Self-managed BP works best: study

Those who did their own readings at home and self-titrated their dose of medication as needed had lower blood pressure levels after a year than those who got standard doctors' care.

Self-care patients weren't completely on their own – any changes they made were part of a treatment plan previously approved by their doctors. But the patients didn't need to consult their doctors every time they increased the dose if it was part of the original treatment plan.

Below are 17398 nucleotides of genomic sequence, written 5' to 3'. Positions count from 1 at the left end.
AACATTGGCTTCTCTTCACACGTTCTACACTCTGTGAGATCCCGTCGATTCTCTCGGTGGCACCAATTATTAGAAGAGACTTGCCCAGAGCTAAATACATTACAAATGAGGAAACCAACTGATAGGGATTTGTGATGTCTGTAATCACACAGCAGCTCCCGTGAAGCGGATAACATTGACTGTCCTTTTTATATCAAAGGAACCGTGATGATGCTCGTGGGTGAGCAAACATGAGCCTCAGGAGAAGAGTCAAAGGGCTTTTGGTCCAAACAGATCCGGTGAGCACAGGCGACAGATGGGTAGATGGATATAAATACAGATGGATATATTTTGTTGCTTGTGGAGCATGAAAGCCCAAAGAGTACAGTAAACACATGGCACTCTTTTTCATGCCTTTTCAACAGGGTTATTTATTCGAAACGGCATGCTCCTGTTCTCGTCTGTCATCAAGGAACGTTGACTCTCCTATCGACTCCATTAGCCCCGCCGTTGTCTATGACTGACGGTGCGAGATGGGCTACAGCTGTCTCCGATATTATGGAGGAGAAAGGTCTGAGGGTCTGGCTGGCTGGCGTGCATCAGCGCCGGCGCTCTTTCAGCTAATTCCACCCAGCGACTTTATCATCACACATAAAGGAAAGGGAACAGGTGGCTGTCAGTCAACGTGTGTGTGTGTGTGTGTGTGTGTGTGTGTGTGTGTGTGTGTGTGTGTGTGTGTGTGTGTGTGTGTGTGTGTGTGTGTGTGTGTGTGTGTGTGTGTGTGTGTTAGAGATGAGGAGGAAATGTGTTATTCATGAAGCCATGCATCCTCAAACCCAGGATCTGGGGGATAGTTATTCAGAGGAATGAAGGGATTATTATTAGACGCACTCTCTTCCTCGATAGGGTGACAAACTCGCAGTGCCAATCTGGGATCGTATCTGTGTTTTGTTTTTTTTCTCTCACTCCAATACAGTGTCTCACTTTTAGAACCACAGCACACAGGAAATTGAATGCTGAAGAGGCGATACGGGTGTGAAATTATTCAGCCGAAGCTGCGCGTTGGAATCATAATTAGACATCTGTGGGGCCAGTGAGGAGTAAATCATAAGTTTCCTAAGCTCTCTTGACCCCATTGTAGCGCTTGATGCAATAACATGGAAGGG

Why self-management worked best is uncertain, but patients who participated were taking more medication than the others and were perhaps more vigilant than doctors treating the usual-care group, the study suggests.

It's possible usual-care doctors had ‘clinical inertia’ – a phenomenon described in other research showing that doctors often fail to increase blood pressure medication doses even when office measurements show patients' levels are too high, said study author